Although there is evidence of positive changes in social norms, a stronger synergy of actions is needed from different sectors over the long term. This requires the holistic application of MSA, bringing together relevant state and non-state actors alongside providing a platform to coordinate the development and implementation of national programs and actions and allocate resources.
All the countries examined have integrated GBV and FGM within their national development plans. However, the most effective way to cement the protection of women and girls is to have legislation in place against FGM because this helps accelerate efforts towards eradication, provides recourse and access to justice, and ensures the allocation of adequate funding.
Of the eleven focus countries, only seven have criminalized FGM within their national laws and have therefore allocated budgets for end-FGM programs. These are Burkina Faso, Ethiopia, Guinea, Kenya, Senegal, Tanzania, and Uganda.
All the focus countries have identified each of the key departments responsible for GBV and FGM, and have nominated gender focal persons to participate in the national coordination mechanisms, which are constituted to bring together state and non-state actors. However, these gender focal persons did not receive capacity building to enable them to assume their roles effectively, and the coordination mechanisms fell short of fulfilling their mandates due to insufficient funds, a lack of strong leadership and commitment, and weak monitoring.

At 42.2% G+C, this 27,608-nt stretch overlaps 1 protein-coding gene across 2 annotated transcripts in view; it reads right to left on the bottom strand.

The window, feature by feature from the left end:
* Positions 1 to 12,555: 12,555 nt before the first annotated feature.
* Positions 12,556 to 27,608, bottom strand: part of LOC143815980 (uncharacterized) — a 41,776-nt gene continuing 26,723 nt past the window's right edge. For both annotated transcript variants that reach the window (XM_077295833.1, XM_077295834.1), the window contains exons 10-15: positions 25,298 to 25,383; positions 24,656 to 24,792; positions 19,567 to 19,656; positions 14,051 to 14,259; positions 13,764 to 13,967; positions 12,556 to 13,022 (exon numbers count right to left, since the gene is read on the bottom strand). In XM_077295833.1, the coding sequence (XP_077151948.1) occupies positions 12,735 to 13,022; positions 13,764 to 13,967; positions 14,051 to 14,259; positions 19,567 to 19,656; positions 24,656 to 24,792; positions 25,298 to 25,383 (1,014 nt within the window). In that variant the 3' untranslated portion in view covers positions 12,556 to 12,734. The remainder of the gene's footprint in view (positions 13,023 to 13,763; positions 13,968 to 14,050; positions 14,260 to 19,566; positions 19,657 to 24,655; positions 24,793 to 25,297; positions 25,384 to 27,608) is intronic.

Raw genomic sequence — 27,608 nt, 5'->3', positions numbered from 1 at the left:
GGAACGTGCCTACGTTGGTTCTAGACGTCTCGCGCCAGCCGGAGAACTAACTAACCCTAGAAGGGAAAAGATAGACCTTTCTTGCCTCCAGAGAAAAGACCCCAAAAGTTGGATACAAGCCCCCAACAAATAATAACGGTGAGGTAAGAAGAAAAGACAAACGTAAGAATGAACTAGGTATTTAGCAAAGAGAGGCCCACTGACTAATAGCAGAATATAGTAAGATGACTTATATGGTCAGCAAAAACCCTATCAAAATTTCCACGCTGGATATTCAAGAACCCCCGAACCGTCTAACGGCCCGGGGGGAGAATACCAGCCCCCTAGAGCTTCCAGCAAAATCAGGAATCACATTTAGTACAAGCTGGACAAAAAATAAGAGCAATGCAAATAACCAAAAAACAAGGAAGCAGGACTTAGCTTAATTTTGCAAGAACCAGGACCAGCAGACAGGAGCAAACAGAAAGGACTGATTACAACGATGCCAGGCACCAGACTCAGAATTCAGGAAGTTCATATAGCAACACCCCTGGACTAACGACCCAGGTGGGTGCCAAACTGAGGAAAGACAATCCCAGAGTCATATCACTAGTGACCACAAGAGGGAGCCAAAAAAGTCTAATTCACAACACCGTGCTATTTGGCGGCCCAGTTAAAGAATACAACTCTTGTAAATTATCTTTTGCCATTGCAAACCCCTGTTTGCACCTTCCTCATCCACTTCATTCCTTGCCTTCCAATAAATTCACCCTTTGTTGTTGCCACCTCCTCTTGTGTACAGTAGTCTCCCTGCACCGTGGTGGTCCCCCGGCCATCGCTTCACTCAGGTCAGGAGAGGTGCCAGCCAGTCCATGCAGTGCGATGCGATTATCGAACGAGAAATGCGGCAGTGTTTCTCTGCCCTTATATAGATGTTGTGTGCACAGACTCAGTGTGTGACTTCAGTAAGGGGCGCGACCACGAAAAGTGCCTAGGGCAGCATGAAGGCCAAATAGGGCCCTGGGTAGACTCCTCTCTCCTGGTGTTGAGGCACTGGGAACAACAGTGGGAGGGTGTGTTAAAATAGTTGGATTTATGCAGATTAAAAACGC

Ms. Asenath Mwithigah, the Global Lead on Equality Now’s End Harmful Practices program, stated that many African countries have made efforts to strengthen their legislation by integrating specific provisions prohibiting GBV and FGM. However, countries with especially high prevalence rates of FGM such as Liberia, Mali, Sierra Leone, and Somalia, have still not enacted specific laws prohibiting this harmful practice. “If we can have the requisite strong political commitment needed to ensure that anti-GBV structures are reflected in laws, policies, budgets, and national development plans, then we can truly eliminate FGM,” she said.